- More modest research requirements allow me to take bigger risks.
I have more intellectual freedom than my peers. Many research departments and think tanks have strict numerical or qualitative publication requirements: X papers published per year, Y papers in Z level journals for tenure or promotion. My friends at other institutions feel pressure to choose safer projects and send their papers to journals they are reasonably sure will accept them quickly. They don't have time to aim high, risk project failure, go through many rounds of submission. Under the more moderate research expectations at Colorado College, I have chosen to invest in riskier projects and send my papers to tip top journals. My riskiest project did fail*, but my submissions to fancy journals haven’t always been desk rejected! I’ve received valuable comments from top notch editors and referees that have improved my papers and my research agenda.
*We were going to combine an RCT of a program to improve female financial inclusion with games that measured cooperation between and propensity to hide income from spouses, testing for differential treatment effects by household type in a sample of more than 2000 households. I’m still sad that it fell apart. If you have an RCT like that, know that we have games designed, piloted, and ready to go. I would love to partner with you on another high risk/high reward project.
Any advice for development economists on the job market considering liberal arts colleges as a place to apply to/take up a job offer at?
- Tailor your cover letter, CV, and interview practice for SLACs.
If you have a passion for teaching, tell me so! Look at the course offerings in my department and tell me how your expertise and interests would complement and expand on what we already do. Be creative in how you might combine your teaching with your research. This year my behavioral class is going to run an experiment that complements my research agenda. My chair and dean are happy with my progress as a “teacher-scholar.”
- We value high quality research.
We will ask questions about your research in the interview and we will care about your answer. Be ready to describe your work to economists in different fields and to undergraduates more broadly, but don’t underestimate us. Some of the hardest questions I got during job talks were from “ignorant” undergraduate students; good undergrads have an uncanny knack for getting right to the heart of the issue, even if they don’t fully understand what they are asking. My colleagues and I do understand what they are asking, and we want to see you not only know the answer, but also be able to explain it to “ignorant” undergraduates.
- The compensation is better than many people think.
The compensation at top SLACs is competitive with second tier research jobs, especially when you account for cost of living and benefits. I also negotiated a good start-up package and have never had trouble getting funding for conferences, summer RAs, visiting co-authors, and other small research supports.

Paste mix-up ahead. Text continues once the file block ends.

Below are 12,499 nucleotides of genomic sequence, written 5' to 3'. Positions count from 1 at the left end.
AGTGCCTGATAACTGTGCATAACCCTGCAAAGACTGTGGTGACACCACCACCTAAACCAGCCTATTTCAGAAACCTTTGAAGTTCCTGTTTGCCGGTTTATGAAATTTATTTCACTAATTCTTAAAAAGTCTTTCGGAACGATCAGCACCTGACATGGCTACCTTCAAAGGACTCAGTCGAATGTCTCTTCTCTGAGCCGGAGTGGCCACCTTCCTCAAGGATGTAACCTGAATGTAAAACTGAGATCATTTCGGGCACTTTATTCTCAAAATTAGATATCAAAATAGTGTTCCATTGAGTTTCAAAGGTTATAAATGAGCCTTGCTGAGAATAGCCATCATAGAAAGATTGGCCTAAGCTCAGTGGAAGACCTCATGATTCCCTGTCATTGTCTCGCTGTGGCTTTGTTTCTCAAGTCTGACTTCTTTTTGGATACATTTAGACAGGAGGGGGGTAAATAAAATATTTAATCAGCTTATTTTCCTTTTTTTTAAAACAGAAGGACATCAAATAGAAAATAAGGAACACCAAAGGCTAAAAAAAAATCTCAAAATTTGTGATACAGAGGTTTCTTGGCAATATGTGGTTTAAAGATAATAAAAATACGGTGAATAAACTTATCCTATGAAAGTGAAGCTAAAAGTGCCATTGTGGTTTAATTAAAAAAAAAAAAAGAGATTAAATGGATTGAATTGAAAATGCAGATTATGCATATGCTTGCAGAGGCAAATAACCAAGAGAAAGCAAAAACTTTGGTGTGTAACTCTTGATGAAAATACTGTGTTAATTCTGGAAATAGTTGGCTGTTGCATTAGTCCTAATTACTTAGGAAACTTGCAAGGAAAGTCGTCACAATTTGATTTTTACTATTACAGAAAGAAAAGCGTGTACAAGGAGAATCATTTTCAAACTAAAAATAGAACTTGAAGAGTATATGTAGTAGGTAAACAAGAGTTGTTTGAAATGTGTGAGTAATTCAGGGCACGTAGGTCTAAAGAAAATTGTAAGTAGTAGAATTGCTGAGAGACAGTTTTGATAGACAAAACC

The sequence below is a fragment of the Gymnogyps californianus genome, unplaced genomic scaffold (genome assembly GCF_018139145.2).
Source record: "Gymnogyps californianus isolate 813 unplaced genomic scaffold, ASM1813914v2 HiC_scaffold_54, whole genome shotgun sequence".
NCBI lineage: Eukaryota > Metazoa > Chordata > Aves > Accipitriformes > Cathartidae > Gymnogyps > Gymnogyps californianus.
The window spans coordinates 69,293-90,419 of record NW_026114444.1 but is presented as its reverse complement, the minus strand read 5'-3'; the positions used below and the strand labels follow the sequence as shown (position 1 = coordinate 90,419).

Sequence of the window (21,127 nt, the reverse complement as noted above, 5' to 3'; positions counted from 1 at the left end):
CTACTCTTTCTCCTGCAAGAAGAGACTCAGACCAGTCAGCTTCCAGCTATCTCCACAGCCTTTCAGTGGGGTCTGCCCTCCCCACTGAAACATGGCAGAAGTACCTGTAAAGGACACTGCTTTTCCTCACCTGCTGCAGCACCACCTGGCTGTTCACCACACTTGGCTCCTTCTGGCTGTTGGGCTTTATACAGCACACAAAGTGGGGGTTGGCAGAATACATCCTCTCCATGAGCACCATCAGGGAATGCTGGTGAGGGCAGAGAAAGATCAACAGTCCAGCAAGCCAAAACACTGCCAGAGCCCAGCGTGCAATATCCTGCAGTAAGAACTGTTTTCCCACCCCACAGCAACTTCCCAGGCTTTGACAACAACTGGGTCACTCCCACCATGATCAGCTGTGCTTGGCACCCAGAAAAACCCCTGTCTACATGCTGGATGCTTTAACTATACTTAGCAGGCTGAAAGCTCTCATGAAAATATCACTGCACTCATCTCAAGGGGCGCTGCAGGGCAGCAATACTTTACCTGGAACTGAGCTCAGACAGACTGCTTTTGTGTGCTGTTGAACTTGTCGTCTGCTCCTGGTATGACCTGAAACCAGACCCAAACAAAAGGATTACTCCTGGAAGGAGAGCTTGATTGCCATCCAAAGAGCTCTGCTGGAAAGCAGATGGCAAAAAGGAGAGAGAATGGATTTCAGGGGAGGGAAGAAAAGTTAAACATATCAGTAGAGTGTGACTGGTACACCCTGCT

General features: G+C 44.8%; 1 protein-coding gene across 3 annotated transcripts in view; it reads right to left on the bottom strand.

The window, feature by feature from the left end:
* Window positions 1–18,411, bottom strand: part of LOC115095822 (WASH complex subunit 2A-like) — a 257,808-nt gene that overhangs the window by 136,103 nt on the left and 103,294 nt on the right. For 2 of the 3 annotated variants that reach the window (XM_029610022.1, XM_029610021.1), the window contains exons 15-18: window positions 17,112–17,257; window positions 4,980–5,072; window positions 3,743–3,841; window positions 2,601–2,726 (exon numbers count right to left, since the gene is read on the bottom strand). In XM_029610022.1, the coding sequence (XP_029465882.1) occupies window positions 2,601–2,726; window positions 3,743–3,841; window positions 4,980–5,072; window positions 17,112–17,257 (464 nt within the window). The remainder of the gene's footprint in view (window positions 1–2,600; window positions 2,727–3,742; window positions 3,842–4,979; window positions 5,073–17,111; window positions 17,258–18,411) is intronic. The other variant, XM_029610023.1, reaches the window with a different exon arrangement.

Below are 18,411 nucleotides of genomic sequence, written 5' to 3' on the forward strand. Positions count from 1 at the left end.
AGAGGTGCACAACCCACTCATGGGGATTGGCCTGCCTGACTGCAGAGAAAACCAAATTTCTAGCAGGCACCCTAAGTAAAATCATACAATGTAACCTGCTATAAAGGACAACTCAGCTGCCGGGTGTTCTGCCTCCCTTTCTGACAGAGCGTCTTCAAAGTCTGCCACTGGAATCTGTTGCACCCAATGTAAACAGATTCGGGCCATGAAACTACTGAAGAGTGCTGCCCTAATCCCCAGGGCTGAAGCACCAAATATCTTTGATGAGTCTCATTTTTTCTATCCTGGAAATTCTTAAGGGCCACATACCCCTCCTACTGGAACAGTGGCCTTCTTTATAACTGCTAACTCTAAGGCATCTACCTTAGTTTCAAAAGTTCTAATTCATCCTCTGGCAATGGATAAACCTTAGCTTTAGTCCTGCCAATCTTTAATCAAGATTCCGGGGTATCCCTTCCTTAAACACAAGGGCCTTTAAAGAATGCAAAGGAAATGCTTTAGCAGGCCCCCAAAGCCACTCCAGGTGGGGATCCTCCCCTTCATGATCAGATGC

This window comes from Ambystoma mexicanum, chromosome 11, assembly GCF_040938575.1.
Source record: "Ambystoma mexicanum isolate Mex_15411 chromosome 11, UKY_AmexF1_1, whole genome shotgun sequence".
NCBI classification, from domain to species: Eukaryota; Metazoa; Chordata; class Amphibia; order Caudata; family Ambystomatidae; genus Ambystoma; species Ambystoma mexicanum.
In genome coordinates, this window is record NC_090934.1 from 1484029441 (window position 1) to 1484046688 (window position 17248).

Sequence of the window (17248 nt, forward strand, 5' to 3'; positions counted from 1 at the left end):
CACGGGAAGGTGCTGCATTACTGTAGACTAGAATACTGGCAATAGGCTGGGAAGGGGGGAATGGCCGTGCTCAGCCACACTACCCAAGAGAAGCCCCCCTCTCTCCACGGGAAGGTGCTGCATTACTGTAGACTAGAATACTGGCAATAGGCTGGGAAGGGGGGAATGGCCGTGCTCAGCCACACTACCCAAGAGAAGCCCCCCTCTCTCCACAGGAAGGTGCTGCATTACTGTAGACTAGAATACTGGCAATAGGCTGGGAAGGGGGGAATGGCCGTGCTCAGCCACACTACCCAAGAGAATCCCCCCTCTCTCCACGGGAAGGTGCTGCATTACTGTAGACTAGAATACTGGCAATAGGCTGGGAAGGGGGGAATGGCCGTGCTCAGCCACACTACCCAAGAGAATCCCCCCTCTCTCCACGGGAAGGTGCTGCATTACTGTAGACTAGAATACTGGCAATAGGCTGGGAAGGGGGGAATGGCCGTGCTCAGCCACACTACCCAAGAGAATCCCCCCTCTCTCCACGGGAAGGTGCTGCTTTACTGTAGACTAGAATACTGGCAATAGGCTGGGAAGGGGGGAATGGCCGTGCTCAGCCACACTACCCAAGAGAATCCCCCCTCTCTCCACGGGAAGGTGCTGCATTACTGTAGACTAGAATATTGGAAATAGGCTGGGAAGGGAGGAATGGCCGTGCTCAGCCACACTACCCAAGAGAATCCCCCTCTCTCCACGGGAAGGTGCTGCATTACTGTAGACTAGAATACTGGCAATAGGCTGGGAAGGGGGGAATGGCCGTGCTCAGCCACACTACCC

- Introduce yourself at NEUDC.
Final reflections on development economics life at a LAC from Tahir Andrabi
- Students are greatly motivated by big development questions and issues. Genuinely curious and passionate, pushing professors beyond text-bookish type explanations. So teaching can be fun, and one can introduce research ideas pretty easily.
- While not graduate students, they are very interested in research. Opportunities for undergraduate research are now being seen as one of the big drawing points for top liberal arts colleges. As development research has become more empirical, I have developed more and more avenues to get students involved. The way to start is for students to start replicating studies. Just last year, a student combined her econometrics project on replicating one of your studies on female entrepreneurship. She then tried to do some heterogeneity analysis. Even if not leading to real research, it is more instructive for everyone.
- Every year, there are a couple of students who are really special and can become part of and contribute to real research projects. I currently have a student coauthor (just graduated and is working as an RA at the New York fed) who worked on a paper on the effects of repeating grades. He is a genuine co-author and we have a paper ready to be submitted. Another one, a current senior with good programming skills is writing code to create checks on cleaning data as it comes from the field from a RCT. The code creates a daily report sent back to the field. I am finding that we have a lot of students interested in data sciences and they are very excited on working on development projects. But I am quite experienced I this so basically have a system of training and mentorship starting with a summer project at the end of the sophomore or junior year and leading into independent study as an RA. Many of my student have the gone into work with Jishnu Das and Asim Khwaja as full time RAs and others as RAs in Chicago, Brown and Stanford.
- On the faculty side, one can create a virtue out of necessity. There is less pressure for immediate publication so one can work on issues of genuine interest. This is how I started the Pakistan research project which is now a multinational enterprise.
- The real drawback is not having collaborators and colleagues to give real time comments and feedback on one’s work. The other difficulty is difficulty in getting involved in large scale projects such as field experiments etc. So I think it is really important to configure an external life and be part of some robust research group. This is particularly important for younger faculty so building on relationships with their graduate school mentors and fellow students is really important.